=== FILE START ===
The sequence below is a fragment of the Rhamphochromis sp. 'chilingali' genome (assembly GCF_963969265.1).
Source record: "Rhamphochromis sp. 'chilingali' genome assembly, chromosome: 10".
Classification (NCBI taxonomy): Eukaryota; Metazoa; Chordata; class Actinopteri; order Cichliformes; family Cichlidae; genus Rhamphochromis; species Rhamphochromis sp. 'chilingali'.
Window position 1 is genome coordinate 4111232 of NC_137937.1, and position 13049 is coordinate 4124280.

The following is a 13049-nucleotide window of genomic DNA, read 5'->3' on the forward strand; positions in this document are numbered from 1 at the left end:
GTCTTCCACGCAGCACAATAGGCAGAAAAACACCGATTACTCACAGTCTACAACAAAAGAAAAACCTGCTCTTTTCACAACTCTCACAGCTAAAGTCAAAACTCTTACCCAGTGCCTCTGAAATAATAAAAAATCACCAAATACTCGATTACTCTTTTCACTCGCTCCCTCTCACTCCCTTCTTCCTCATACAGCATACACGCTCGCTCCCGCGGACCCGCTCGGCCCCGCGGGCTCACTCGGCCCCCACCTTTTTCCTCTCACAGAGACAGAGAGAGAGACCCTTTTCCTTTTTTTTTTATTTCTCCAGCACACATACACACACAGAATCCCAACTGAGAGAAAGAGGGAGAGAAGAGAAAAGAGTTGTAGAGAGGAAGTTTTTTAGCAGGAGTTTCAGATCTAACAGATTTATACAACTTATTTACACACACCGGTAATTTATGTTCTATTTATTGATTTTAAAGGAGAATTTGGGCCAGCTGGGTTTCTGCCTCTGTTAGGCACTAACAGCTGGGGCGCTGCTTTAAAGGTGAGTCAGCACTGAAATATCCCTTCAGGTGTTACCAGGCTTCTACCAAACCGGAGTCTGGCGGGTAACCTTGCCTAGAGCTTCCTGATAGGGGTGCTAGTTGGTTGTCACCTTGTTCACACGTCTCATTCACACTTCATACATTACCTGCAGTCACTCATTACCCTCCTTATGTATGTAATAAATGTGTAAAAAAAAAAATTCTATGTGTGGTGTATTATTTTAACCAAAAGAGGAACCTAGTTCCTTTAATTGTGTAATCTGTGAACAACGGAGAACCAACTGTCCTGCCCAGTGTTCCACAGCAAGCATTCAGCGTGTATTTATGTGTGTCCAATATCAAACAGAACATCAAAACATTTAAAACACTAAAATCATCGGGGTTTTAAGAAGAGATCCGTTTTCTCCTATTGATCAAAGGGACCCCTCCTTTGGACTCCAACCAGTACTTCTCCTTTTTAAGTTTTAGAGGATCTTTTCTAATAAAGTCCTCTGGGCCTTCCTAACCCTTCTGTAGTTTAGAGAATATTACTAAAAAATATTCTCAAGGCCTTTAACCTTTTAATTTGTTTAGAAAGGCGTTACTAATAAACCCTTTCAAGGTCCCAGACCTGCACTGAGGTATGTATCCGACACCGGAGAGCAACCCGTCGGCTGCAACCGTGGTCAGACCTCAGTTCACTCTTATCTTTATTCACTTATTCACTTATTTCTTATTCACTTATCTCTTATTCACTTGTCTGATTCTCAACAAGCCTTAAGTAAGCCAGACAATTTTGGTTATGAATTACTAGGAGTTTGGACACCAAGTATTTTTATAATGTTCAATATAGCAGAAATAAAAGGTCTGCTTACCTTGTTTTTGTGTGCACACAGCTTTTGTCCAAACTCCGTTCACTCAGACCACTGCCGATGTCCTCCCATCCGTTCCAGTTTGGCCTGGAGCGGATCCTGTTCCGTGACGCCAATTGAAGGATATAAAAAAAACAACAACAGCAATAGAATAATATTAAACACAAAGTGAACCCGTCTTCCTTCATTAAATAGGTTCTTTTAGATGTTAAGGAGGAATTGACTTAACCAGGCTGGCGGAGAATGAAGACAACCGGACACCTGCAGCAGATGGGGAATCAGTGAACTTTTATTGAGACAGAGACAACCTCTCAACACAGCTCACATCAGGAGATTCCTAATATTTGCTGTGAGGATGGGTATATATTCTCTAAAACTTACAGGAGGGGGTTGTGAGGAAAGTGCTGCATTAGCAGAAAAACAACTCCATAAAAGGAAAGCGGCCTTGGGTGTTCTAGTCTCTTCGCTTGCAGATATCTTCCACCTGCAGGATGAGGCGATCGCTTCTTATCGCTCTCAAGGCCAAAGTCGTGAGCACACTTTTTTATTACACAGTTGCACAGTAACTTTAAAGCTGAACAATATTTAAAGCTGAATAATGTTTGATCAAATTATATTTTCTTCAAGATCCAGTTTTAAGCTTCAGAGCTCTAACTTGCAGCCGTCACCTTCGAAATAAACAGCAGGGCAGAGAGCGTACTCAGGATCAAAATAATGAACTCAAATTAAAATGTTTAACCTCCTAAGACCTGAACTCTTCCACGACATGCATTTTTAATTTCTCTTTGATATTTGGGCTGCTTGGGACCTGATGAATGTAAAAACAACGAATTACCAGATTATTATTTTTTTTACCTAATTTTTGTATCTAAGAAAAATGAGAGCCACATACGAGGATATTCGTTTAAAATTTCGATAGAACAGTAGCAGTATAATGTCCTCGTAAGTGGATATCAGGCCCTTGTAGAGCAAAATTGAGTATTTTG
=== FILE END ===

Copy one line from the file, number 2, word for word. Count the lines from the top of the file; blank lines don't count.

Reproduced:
Source record: "Rhamphochromis sp. 'chilingali' genome assembly, chromosome: 10".